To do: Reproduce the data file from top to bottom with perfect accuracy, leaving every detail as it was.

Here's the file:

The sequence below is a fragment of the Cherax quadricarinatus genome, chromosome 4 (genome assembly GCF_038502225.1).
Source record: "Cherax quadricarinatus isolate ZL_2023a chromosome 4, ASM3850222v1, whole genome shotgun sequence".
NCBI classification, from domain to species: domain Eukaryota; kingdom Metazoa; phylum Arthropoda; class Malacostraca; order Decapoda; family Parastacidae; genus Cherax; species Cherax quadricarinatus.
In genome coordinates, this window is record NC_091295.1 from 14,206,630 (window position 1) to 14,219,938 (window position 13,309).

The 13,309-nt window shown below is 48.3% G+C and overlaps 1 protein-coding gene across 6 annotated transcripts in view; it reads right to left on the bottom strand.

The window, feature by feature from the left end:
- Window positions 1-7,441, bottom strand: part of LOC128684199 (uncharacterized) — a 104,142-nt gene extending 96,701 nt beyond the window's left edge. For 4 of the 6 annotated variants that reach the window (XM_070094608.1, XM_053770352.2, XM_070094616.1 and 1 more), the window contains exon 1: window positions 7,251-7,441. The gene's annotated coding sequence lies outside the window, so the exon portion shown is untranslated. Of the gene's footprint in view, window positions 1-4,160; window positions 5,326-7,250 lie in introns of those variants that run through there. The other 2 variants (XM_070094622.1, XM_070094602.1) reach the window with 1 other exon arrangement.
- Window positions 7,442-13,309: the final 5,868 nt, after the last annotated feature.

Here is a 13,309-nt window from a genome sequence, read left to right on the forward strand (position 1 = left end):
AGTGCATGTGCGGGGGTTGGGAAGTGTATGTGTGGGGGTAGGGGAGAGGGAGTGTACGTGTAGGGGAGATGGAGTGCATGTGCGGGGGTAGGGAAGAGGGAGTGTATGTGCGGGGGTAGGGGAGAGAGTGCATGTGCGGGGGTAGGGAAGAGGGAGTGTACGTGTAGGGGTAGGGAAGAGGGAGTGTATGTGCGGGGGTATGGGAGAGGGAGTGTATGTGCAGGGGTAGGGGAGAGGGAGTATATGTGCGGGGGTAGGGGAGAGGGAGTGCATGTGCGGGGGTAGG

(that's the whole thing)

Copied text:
The sequence below is a fragment of the Cherax quadricarinatus genome, chromosome 4 (genome assembly GCF_038502225.1).
Source record: "Cherax quadricarinatus isolate ZL_2023a chromosome 4, ASM3850222v1, whole genome shotgun sequence".
NCBI classification, from domain to species: domain Eukaryota; kingdom Metazoa; phylum Arthropoda; class Malacostraca; order Decapoda; family Parastacidae; genus Cherax; species Cherax quadricarinatus.
In genome coordinates, this window is record NC_091295.1 from 14,206,630 (window position 1) to 14,219,938 (window position 13,309).

The 13,309-nt window shown below is 48.3% G+C and overlaps 1 protein-coding gene across 6 annotated transcripts in view; it reads right to left on the bottom strand.

The window, feature by feature from the left end:
- Window positions 1-7,441, bottom strand: part of LOC128684199 (uncharacterized) — a 104,142-nt gene extending 96,701 nt beyond the window's left edge. For 4 of the 6 annotated variants that reach the window (XM_070094608.1, XM_053770352.2, XM_070094616.1 and 1 more), the window contains exon 1: window positions 7,251-7,441. The gene's annotated coding sequence lies outside the window, so the exon portion shown is untranslated. Of the gene's footprint in view, window positions 1-4,160; window positions 5,326-7,250 lie in introns of those variants that run through there. The other 2 variants (XM_070094622.1, XM_070094602.1) reach the window with 1 other exon arrangement.
- Window positions 7,442-13,309: the final 5,868 nt, after the last annotated feature.

Here is a 13,309-nt window from a genome sequence, read left to right on the forward strand (position 1 = left end):
AGTGCATGTGCGGGGGTTGGGAAGTGTATGTGTGGGGGTAGGGGAGAGGGAGTGTACGTGTAGGGGAGATGGAGTGCATGTGCGGGGGTAGGGAAGAGGGAGTGTATGTGCGGGGGTAGGGGAGAGAGTGCATGTGCGGGGGTAGGGAAGAGGGAGTGTACGTGTAGGGGTAGGGAAGAGGGAGTGTATGTGCGGGGGTATGGGAGAGGGAGTGTATGTGCAGGGGTAGGGGAGAGGGAGTATATGTGCGGGGGTAGGGGAGAGGGAGTGCATGTGCGGGGGTAGG